Watching Persepolis — an animated adaptation of Marjane Satrapi’s best-selling graphic novel memoir — I didn’t just feel excited intellectually and artistically; I actually felt emotionally engaged, wrung-out, exhilarated, saddened and touched by Satrapi’s story of life as a young woman coming of age in pre-revolutionary Iran and after. Persepolis is a fresh, moving, out-of-the-gate masterpiece — a work of animation that manages to be artistically brilliant, politically rich, morally engaging and emotionally overwhelming.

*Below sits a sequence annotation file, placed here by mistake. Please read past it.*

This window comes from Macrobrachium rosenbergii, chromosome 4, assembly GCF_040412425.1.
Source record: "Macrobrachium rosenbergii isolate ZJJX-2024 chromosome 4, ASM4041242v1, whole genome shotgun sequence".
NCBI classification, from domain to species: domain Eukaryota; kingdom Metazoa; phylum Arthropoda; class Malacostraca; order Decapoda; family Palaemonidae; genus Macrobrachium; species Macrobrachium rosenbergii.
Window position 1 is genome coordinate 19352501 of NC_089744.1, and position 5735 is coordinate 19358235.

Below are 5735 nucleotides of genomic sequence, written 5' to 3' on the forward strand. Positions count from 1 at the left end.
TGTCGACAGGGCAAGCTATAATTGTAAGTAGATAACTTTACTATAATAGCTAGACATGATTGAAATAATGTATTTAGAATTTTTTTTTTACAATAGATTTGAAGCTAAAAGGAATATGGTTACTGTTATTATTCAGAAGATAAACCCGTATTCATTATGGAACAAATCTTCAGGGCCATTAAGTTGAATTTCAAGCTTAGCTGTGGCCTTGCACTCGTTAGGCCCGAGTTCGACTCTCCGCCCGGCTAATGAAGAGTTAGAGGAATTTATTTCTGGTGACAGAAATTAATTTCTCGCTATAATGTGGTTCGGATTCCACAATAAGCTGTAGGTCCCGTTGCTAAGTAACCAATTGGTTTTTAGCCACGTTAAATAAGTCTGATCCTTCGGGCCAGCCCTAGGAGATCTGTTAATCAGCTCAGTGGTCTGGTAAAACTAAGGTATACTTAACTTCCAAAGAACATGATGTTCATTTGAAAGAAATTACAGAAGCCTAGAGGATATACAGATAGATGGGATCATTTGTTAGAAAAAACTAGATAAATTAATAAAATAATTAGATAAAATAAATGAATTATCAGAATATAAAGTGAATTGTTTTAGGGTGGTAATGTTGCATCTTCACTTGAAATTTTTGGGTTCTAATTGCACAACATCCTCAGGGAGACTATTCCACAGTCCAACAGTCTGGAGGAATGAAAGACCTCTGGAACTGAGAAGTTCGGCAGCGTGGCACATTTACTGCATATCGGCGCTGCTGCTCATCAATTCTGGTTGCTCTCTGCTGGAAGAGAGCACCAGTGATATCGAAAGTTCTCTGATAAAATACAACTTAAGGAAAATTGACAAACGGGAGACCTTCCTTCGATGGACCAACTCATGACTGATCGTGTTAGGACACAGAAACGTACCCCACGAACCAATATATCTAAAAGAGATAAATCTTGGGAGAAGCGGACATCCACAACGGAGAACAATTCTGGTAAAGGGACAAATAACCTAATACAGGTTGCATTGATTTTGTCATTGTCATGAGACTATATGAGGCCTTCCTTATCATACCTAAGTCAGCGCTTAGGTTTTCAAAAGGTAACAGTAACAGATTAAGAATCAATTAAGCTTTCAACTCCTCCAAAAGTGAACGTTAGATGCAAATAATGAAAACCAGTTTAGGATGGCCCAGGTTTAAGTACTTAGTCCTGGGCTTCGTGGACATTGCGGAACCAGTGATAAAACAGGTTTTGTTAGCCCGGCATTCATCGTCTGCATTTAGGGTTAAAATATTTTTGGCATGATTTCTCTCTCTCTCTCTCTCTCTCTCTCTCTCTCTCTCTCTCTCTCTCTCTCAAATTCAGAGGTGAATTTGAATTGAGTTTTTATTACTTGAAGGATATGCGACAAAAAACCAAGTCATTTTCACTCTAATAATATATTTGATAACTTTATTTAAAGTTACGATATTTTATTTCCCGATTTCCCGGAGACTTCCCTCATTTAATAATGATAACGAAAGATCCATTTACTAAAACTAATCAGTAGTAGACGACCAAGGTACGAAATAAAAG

The drawings themselves are plain, generalized and almost entirely in black-and-white. Perhaps Satrapi and Paronnaud feared that if the animation were more vital and realistic, the film would become too cartoonish and vulgar. Perhaps they’re right. But as animation, “Persepolis” is fairly uninteresting, its characters’ facial features not conveying much individuality. Reuters Pictures Photo Editors Choice: Best pictures from the last 24 hours. View Slideshow Satrapi’s dramatic young life so far has been anything but uninteresting. The film should attract those interested in women’s issues and politics in specialty venues. But Sony Pictures Classics will have to market hard to reach out to adult moviegoers beyond those categories in North America.